Once in a while we get an opportunity to travel as a family. Most of the time we get to go to Florida or some other nice "warm" vacation spot in the winter. This past February we had the opportunity to go to an island that was part of the Dutch Antilles until its recent status upgrade to "the world's newest country". Curacao is located about 30 miles north of the Venezuela border and is part of the ABC islands (Aruba, Bonaire and Curacao). What sold me was not the three flights with three kids but the promise of 80-85 degree weather everyday (remember this is February). So, we were smart (or stupid depending on how you look at it) and said, yes, we will go.
As February rolled around the weather in Missouri was far from its best and I was getting very excited. As we made our first two flights we got there but had no luggage. Fortunately our last flight wasn't to go out until the next morning and so it caught up with us. When we finally arrived in Curacao we were greeted with warm, sunny skies and very friendly locals. Once we arrived on the island, we had a 45 minute bus ride to the resort. The teacher in me had given the kids an asignment for this bus ride. I told them that I wanted them to pay attention to the differences between here and home. I wanted them to notice the way people lived, the nature and culture. Curacao is not considered a third world country but it is also not as developed and as "rich" as what we find in most American cities or towns. What we were seeing were small, decent homes for the most part but not "nice" according to our standards. Not long into our ride, Kate said, "Mom, will our hotel be like these houses?" Now I knew she was paying attention and doing her "assignment". This led into a conversion about economics as well as culture because we were also seeing families, friends and neighbors sitting in each others yards visiting on this Sunday afternoon. Many people were walking at a leisurely pace. Another thing we noticed was that nothing was opened for business. I quickly thought, "this is what it must have been like years ago at home" before we somehow took a wrong turn in the name of "advancement" and became a socity that was willing to sacrifice relationships, peace and solidarity and bacame a "dog eat dog" society.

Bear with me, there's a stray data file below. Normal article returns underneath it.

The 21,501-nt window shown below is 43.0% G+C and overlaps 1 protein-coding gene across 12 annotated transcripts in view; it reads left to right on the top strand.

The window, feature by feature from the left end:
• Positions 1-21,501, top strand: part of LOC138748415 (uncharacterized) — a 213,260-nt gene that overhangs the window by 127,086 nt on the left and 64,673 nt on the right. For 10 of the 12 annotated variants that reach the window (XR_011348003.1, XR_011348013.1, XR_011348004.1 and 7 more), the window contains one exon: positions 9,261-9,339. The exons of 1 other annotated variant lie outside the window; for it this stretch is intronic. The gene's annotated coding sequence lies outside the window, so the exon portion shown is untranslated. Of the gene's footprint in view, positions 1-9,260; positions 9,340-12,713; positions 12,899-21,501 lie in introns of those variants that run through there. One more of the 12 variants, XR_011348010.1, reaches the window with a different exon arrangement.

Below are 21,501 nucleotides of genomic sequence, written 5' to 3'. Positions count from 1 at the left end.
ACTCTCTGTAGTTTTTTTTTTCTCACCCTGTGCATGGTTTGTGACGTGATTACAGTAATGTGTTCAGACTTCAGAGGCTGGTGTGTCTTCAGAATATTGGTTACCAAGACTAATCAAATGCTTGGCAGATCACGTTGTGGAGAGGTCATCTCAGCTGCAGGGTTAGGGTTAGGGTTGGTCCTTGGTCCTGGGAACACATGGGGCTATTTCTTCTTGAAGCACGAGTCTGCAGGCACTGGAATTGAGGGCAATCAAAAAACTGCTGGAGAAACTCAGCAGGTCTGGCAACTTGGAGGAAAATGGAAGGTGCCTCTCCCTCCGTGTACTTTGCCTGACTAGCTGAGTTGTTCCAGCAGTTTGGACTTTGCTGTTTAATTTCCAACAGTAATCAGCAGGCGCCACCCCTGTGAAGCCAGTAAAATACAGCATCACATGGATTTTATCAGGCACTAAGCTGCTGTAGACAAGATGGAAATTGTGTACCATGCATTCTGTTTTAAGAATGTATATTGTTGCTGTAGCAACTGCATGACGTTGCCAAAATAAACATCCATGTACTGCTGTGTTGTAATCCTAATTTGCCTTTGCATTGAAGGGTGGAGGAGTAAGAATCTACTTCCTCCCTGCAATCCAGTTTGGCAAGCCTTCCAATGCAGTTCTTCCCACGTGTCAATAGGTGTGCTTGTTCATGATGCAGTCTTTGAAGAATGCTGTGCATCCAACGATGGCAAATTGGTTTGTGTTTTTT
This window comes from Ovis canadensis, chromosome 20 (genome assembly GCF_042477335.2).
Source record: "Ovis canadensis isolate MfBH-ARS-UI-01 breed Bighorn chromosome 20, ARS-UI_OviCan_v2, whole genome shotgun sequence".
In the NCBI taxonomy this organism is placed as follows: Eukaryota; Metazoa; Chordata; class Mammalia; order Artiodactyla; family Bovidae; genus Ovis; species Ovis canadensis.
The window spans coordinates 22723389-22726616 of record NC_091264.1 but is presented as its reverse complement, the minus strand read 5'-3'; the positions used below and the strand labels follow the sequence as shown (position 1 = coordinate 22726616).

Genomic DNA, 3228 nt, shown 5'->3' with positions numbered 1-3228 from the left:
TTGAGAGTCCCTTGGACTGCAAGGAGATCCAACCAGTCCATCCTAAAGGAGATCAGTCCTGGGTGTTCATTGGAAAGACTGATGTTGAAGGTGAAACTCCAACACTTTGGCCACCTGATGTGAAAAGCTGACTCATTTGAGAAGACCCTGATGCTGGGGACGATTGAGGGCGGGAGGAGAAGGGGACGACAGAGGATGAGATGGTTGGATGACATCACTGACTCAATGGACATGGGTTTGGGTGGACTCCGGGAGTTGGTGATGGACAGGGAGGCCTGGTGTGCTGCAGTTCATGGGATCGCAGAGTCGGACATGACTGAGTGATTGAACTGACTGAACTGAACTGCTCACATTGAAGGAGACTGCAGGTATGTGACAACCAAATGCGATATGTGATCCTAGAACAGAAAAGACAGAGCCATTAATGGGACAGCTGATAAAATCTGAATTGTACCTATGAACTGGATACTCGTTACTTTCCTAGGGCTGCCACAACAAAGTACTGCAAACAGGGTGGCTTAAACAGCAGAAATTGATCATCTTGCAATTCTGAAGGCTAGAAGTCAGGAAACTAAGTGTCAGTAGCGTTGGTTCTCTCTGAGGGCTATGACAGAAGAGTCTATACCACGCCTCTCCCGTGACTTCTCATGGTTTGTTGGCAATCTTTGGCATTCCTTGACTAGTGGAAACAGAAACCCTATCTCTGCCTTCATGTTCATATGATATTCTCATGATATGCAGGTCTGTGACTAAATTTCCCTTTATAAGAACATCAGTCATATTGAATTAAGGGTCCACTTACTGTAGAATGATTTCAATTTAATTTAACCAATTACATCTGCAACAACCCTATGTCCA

We had all learned a lot in that 45 minutes through observation and conversation. Once we finally arrived at the resort, Kate's questions were answered with a resounding "no". The resort was Americanized. We continued to experience the "island life" but something I think was perfected by the locals was genuine joy, acceptance and hospitality. They were all so friendly and happy even though they didn't seem to have a lot.
1 Timothy 6:6-7
"But godliness with contentment is great gain. For we brought nothing into this world, and it is certain we can carry nothing out."